Our rapid evolution to an information society poses many important sociological questions about how our increased dependence upon information technologies influences social interaction and other aspects of human behavior. The ability to transmit work across national boundaries, even the high likelihood that information essential to the operation of a nation will be stored outside rather than within a country, raises important questions about what is essential for preserving national sovereignty. The ability to control operations at long distance encourages an even greater division of labor among nations. As a result, labor unions may become powerless in the face of the ability of corporations to move production activities across national boundaries (Lyon 1988). And, just as elements of national society have weakened in the face of globalization, a set of counterforces have been unleashed whereby identity-based social movements compete to fill the void of power and control (Castells 1997). It is important for sociologists to seek an answer to the question of how the increased reliance on information technologies affects the sovereignty of individual nations and related social movements.
The information age provides new challenges for nearly all areas of sociology. It influences how and from whom we learn, with lifelong distance education changing the once essential learning triangle of professor, student, and classroom. New types of crime, such as creating and spreading computer viruses, have been elevated from curiosities to major threats to the functioning of organizations, society, and the world order. The impact on people’s self-concepts may also be substantial. From preschool on, computers have become part of the sociological and psychological development of children, the potential effects of which have yet to be fully understood (Turkle 1984). This interaction with computers now extends via the Internet to others with computers, so that the core sociological concept of social interaction must make room for electronic, long distance interaction and its consequences. Many adults now spend far more of their lives in interchange with computers than with another technological development, the automobile, which also dramatically changed people’s lives in the industrial society.
Information technologies also have the potential for breaking down boundaries of individual communities, making it possible for people to bypass forming traditional community ties, unless extraordinary efforts are made to maintain them (Allen and Dillman 1994). Thousands of new job titles are added to the occupational structure of countries, while other job titles disappear. Robert Reich, for example, describes the evolution of jobs into three broad types—routine work, in-person service workers, and symbolic analysts (1991). The latter are theorized to be the creators of ‘‘value’’ in the information age, replacing land, plants, and equipment as the most valued production resource. These anticipated changes, to the extent they occur, provide the basis for evolution of a new class structure in society, based more upon educational accomplishment than upon the ownership of material resources.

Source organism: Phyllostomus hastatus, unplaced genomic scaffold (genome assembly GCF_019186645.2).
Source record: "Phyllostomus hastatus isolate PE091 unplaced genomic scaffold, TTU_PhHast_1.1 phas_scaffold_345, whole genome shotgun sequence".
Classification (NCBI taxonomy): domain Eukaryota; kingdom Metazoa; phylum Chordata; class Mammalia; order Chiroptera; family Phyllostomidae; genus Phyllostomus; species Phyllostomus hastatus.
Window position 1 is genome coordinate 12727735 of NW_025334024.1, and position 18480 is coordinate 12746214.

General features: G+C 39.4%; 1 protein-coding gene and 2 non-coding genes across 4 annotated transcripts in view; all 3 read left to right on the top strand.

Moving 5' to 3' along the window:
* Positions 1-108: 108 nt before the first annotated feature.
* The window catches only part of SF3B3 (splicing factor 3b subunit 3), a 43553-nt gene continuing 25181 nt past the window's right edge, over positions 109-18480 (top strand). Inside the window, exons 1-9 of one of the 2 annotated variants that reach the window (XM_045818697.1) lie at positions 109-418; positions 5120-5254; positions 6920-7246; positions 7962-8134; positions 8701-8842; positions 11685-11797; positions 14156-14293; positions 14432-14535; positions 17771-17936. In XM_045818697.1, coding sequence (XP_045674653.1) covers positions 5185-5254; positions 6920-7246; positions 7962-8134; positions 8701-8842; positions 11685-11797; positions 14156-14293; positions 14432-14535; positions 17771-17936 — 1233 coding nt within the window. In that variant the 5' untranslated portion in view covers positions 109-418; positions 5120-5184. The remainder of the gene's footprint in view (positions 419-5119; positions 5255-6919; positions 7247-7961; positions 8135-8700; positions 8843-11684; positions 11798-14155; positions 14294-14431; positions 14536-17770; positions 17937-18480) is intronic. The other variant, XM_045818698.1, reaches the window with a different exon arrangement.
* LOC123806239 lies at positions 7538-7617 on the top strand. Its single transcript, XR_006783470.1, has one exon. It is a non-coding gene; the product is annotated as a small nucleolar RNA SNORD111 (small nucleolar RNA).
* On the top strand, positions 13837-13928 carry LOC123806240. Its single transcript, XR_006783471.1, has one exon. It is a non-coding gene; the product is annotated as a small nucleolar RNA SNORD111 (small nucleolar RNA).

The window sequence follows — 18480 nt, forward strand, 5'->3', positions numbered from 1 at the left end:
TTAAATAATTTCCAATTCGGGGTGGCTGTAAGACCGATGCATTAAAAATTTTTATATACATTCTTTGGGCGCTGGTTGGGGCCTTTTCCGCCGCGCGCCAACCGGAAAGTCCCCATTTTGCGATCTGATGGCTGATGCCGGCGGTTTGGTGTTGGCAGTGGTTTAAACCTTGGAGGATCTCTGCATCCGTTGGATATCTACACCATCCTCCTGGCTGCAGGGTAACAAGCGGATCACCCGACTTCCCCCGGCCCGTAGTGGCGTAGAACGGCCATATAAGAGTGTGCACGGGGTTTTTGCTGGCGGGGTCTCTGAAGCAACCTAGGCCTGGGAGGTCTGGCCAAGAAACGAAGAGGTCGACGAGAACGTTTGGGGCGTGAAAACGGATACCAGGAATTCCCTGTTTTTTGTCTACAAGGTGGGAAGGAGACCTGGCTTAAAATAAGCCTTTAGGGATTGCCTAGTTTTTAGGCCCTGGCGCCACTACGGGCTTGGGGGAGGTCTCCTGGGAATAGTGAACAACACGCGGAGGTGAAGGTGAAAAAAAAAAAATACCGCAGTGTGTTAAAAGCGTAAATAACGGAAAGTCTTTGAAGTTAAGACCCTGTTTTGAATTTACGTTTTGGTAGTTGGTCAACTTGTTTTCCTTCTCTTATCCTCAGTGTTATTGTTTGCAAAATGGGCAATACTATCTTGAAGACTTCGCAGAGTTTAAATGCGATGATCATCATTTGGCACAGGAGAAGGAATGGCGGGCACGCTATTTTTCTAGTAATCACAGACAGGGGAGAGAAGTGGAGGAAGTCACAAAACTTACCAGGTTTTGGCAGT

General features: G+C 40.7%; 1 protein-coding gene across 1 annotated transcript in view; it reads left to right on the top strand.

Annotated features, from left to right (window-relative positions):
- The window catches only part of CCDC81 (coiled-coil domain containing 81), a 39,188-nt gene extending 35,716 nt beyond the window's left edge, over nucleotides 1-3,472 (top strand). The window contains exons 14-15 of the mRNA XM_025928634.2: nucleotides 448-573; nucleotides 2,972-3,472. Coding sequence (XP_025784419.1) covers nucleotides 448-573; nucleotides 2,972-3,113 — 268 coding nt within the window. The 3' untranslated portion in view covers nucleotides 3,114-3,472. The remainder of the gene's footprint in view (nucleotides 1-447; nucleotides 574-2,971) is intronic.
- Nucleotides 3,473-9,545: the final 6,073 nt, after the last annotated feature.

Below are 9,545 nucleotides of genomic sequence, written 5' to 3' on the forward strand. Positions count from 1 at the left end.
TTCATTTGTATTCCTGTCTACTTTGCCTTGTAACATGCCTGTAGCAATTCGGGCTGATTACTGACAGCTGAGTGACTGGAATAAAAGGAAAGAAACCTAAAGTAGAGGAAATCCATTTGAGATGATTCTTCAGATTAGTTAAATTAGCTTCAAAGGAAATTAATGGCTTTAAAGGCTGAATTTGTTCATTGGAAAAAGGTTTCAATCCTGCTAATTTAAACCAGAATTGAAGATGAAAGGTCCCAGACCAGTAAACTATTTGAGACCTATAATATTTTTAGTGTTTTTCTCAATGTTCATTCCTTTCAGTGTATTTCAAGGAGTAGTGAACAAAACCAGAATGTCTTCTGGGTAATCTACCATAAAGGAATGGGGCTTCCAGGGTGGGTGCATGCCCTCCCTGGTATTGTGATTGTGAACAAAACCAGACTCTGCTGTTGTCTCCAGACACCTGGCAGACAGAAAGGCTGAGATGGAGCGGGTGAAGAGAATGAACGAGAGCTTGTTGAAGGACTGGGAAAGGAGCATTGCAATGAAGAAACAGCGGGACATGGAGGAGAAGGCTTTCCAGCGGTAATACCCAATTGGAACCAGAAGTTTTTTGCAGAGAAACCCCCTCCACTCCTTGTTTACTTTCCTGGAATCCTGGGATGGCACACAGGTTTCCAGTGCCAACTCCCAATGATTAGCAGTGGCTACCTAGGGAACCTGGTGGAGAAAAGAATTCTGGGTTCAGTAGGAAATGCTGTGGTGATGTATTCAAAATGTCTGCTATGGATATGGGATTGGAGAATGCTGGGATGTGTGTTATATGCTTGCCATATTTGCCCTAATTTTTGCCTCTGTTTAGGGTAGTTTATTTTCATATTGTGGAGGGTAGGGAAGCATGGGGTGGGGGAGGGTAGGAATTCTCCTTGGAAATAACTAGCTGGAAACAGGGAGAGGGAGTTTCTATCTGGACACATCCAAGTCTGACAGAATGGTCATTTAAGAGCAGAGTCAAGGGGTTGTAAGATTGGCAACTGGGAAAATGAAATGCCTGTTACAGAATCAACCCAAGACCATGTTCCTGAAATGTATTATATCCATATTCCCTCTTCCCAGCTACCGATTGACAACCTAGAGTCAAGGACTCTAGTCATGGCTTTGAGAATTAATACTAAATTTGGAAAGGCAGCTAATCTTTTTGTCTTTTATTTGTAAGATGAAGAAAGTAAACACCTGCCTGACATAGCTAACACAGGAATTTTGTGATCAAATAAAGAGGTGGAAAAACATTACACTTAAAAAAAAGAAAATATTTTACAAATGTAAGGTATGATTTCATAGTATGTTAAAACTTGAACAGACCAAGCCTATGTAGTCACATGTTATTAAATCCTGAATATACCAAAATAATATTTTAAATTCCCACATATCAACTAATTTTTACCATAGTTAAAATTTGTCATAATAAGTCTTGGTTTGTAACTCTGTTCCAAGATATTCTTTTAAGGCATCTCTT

Some have argued that we are evolving into a world of the information-rich and informationpoor, with computer access and skills forming the great divide (Castells 1997; Lyon 1988). Even though computers seem omnipresent in society, they are present in only a minority (about 40 percent) of U.S. households and only half of those households have e-mail or Web access (National Telecommunications Information Administration [NTIA] 1998). To the extent that computers with Web connections shift from an optional way of accessing important information and purchasing good and services to a mandatory means of obtaining competitive prices, a case can be made that class differences will expand.
It’s appropriate that Daniel Bell, besides being one of the earliest prognosticators of the information age, also has more recently described quite different ways in which it could evolve (1989). He points out that the telecommunications revolution makes possible an intense degree of centralization of power if the society decides to use it in that way. However, because of the multiplicity, diversity, and cheapness of the modes of communication, decentralization is also possible. One of the important challenges for sociology is to understand which of these visions will prevail and why.